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In The Loop
Posted at 06:13 PM ET, 02/16/2012

Chemical plants: Still unsafe?


A chemical plant burns in October near Waxahachie, Tex. (LM Otero - AP)
The Chemical Facility Anti-Terrorism Standards (CFATS) program, designed to enhance security against terrorist attack, began about five years ago. The goal was straightforward — figure out which facilities were the most vulnerable and dangerous and then monitor industry efforts to secure those sites.

Since then, CFATS (that’s “Cee-FATS”) has received some 4,200 site security plans from businesses — who’ve spent tons of their own money on plans and improvements — to obtain a government seal of approval for their efforts.

So far, some $480 million later, not one has been approved. Zero. And heads may roll.

A blistering internal investigation in November, recently released to a House Energy and Commerce oversight subcommittee, found a program beset with untrained and unqualified staff, cronyism, “an environment for fraud, waste and abuse,” use of government travel cards for equipment and “unauthorized expenses” and talked of a “catastrophic failure” and a leadership that didn’t want to hear bad news.

At a hearing this month, a most unhappy group of subcommittee members grilled Department of Homeland Security Undersecretary Rand Beers about the report.

And Loop Fans know that when folks like Republicans Joe Barton (Tex.) and John Shimkus (Ill.) and Democrats Gene Green (Tex.) and Henry Waxman (D-Calif.) are all unhappy, something is very, very wrong at CFATS — and, Waxman noted, maybe with the way Congress has been overseeing it.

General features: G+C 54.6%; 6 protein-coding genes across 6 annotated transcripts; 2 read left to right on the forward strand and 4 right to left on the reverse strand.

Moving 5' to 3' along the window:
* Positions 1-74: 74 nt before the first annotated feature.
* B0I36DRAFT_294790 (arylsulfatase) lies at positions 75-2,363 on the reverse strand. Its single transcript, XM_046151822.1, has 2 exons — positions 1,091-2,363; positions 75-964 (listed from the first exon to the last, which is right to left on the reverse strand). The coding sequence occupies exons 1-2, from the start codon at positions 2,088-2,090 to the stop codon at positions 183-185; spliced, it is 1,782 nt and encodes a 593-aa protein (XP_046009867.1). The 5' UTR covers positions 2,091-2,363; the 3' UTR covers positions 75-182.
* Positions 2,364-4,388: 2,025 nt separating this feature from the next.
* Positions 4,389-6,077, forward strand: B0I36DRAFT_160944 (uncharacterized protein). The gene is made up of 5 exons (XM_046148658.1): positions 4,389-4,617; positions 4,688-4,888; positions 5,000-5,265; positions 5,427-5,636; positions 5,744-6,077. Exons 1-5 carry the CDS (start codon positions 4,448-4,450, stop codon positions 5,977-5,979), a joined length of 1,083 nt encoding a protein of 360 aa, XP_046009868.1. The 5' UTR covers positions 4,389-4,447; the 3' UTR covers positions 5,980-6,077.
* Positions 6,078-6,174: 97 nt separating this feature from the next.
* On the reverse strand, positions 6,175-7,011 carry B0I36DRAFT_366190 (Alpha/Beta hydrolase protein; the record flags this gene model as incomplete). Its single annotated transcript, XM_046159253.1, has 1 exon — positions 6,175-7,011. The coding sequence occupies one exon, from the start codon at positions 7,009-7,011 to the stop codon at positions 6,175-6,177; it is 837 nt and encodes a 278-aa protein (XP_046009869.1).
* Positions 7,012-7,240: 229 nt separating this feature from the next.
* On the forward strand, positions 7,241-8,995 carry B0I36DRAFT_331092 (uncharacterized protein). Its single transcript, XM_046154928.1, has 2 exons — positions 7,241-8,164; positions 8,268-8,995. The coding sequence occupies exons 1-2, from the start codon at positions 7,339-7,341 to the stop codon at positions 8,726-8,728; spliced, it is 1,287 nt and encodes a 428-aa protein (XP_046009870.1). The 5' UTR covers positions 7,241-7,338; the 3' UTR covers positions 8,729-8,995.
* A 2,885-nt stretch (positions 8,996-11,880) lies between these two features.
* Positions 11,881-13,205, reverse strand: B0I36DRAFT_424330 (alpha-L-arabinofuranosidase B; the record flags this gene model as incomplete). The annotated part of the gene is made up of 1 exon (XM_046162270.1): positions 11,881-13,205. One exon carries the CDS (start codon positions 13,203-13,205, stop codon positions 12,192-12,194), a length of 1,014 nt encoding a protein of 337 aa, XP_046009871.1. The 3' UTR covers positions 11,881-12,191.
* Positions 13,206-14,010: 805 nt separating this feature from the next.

“You have totally mismanaged this program,” Barton told Beers. “If you can’t do it, resign.”

The November report by division Director Penny Anderson, obtained by Fox News in December, noted that inspectors — many of them recruited from law enforcement — don’t have law enforcement authority in their new jobs but “some still actively seek the right to carry a firearm.” (A shoot-out in a chemical facility? )

Some of the 200 CFATS employees demand to be called “commander,” to wear their inspection uniforms in the office and also squabbled for months over use of official cars for home to office transport..

The opening line of the no-holds-barred report says it was done “as supported by assistant secretary [Todd] Keil.” Keil, as it turns out, oddly enough, was recently forced out of his job.

In response to calls for his resignation, Beers said: “If I believe I can’t do the job, then I will walk away from it ... ”

May not be his call.

By  |  06:13 PM ET, 02/16/2012

Tags:  Chemical plants, terrorism, terrorist attacks, Chemical Facility Anti-Terrorism Standards, CFATS, John Shimkus, Gene Green, Henry Waxman, Joe Barton, Department of Homeland Security, DHS, Rand Beers, House Energy and Commerce

 
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